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Consumer Confidence Rebounds in August, Job market key

Thursday, August 28, 2003

Press release from the issuing company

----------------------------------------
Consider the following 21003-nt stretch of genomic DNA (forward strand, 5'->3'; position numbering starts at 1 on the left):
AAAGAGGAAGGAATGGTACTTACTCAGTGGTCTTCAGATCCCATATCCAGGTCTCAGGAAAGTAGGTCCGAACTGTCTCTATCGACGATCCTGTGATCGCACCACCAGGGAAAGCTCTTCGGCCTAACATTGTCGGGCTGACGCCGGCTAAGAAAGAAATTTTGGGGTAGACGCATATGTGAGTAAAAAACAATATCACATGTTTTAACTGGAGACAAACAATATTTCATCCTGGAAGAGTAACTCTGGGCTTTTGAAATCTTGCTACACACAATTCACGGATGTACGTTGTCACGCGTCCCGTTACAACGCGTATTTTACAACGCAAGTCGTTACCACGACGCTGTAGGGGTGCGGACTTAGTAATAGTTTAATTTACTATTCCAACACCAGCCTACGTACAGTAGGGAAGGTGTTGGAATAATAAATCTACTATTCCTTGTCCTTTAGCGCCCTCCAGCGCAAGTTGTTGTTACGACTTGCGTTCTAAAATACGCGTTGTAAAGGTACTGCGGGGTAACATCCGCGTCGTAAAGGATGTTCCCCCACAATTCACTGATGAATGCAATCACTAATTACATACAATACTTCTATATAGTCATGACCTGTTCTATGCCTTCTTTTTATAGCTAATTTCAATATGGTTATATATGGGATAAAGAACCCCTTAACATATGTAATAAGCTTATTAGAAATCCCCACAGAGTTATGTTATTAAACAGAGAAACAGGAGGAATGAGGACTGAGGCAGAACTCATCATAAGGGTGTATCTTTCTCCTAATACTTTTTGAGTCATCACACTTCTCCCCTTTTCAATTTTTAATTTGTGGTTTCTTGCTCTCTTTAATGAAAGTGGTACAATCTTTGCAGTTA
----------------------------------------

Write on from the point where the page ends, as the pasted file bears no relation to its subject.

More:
August 26, 2003 -- The Conference Board's Consumer Confidence Index, which had deteriorated last month, bounced back in August. The Index now stands at 81.3 (1985=100), up from 77.0 in July. The Expectations Index increased to 94.4 from 86.3. The Present Situation Index, however, declined to 61.6 from 63.0. The Consumer Confidence Survey is based on a representative sample of 5,000 U.S. households. The monthly survey is conducted for The Conference Board by NFO WorldGroup. NFO is one of TNS group of companies (LSE: TNN). The cutoff date for August’s preliminary results was August 19th. “The welcome bounce back in confidence this month was entirely due to consumers’ increasing optimism about the future,” says Lynn Franco, Director of The Conference Board’s Consumer Research Center. “Growing optimism about the economy over the next six months echoes the latest gain in The Conference Board’s Leading Economic Index. However, continued optimism will depend on positive developments in the labor market.” Consumers’ six-month expectations gained ground from last month. Those anticipating that business conditions will improve over the next six months rose to 22.5 percent from 20.0 percent. Consumers expecting conditions to deteriorate fell to 10.7 percent from 11.4 percent. But consumers’ appraisal of current business conditions remains lackluster. Those rating present business conditions as “bad” edged up to 30.9 percent from 30.2 percent, while those holding the opposite view declined to 15.9 percent from 16.5 percent. Labor market conditions were mixed. Those reporting jobs are “hard to get” rose to 34.1 percent from 32.7 percent last month. Consumers claiming jobs are “plentiful,” however, increased to 11.1 percent from 10.7 percent. The employment outlook, however, is more favorable. Consumers anticipating the job market to improve in the coming months increased to 18.0 percent from 16.6 percent. Those expecting fewer jobs to become available declined to 18.6 percent from 19.6 percent. The proportion of consumers anticipating an increase in their incomes jumped to 20.1 percent from 15.9 percent.




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